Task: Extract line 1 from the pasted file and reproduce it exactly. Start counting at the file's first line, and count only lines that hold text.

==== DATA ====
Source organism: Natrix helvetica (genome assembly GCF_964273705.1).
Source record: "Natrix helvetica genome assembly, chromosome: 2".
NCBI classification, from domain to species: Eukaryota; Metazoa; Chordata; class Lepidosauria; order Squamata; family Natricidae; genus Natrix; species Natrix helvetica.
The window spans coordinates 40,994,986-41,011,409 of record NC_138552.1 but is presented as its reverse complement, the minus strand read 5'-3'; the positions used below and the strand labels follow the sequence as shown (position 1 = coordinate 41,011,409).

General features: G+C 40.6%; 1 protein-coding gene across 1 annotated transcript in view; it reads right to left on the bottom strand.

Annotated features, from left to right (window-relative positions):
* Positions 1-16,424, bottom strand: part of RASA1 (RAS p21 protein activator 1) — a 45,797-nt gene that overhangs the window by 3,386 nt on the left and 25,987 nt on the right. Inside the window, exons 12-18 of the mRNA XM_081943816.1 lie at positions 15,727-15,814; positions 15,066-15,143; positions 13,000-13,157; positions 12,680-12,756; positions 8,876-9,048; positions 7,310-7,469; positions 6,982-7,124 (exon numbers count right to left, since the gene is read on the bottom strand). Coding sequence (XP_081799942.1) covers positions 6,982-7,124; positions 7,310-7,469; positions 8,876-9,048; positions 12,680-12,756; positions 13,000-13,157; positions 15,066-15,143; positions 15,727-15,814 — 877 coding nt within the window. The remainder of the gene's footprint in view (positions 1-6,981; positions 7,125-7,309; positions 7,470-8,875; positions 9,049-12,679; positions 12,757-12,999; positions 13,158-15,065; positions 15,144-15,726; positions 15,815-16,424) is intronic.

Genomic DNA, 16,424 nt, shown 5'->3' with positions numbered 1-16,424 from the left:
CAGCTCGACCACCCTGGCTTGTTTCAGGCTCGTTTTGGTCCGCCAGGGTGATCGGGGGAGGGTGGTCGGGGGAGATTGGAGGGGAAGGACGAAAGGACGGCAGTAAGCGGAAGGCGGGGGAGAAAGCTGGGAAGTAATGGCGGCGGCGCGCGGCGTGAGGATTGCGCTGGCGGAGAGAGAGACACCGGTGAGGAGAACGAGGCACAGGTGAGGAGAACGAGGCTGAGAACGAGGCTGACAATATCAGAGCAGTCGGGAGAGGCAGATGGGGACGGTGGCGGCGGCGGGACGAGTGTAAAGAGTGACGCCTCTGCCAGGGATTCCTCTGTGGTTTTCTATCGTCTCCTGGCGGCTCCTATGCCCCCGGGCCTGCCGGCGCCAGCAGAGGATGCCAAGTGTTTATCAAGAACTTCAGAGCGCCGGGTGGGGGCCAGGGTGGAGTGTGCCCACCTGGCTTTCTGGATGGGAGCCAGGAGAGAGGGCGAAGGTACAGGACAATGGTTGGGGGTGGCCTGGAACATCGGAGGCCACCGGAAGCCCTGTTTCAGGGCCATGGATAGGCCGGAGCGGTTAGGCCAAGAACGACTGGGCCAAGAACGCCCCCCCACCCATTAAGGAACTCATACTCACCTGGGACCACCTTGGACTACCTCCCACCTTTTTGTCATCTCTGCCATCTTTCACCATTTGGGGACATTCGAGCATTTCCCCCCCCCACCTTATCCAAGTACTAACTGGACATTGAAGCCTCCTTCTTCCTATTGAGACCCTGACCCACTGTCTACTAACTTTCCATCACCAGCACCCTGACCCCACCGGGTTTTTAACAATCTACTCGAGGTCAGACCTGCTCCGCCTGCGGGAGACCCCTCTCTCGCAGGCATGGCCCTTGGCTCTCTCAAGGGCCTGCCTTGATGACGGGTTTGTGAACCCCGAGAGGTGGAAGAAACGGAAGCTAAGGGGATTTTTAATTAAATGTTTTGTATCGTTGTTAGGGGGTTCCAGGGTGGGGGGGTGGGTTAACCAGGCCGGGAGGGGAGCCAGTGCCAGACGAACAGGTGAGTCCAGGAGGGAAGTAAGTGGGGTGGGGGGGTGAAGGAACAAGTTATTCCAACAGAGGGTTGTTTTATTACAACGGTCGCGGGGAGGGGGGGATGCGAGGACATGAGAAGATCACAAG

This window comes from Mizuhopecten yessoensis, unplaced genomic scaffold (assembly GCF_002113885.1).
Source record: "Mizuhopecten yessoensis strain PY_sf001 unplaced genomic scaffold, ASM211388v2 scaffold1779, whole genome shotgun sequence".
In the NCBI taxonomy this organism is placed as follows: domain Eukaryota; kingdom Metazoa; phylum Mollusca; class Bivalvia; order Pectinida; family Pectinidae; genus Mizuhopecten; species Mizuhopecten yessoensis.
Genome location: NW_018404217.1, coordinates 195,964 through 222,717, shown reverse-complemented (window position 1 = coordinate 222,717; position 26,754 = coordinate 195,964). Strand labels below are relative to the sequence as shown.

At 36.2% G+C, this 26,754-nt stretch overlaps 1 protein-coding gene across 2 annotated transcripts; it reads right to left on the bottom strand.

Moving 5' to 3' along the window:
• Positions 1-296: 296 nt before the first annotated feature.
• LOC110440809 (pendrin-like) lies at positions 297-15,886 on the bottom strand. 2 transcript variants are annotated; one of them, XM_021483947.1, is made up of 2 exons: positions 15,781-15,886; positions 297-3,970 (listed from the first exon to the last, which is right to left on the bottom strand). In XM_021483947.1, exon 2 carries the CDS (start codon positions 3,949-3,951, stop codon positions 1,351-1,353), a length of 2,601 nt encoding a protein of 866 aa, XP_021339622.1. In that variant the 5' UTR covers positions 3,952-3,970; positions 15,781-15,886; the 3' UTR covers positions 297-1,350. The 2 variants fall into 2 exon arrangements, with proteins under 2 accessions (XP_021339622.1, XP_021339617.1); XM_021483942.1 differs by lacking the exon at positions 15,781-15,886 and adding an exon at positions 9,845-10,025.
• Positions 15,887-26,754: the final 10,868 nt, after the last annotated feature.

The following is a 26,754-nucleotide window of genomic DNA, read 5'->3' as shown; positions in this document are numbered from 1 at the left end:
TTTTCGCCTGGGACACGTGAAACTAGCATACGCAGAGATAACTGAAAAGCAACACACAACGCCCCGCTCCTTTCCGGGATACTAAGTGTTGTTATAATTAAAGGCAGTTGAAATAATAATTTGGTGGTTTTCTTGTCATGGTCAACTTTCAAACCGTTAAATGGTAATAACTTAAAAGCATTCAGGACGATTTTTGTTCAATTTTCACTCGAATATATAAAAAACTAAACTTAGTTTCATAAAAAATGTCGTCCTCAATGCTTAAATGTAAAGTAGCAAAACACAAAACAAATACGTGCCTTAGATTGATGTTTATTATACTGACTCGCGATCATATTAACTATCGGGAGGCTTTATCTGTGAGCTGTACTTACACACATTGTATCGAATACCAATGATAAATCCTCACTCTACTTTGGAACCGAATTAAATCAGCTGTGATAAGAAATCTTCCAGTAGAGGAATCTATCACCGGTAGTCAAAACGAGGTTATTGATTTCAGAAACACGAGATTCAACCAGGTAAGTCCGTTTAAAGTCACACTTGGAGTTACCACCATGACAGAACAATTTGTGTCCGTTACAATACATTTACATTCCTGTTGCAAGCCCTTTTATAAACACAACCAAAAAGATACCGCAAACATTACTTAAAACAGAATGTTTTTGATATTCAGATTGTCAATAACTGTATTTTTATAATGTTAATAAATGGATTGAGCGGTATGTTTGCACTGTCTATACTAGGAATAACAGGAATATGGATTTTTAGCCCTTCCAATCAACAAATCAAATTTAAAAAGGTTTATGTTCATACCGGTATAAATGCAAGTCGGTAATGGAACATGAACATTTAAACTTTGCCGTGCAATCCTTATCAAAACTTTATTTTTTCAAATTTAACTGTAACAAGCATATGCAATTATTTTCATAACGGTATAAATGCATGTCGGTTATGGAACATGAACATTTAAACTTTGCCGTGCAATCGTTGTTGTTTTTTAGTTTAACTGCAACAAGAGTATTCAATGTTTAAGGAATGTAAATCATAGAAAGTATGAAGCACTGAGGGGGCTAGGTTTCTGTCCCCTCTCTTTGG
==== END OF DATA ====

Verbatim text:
Source organism: Natrix helvetica (genome assembly GCF_964273705.1).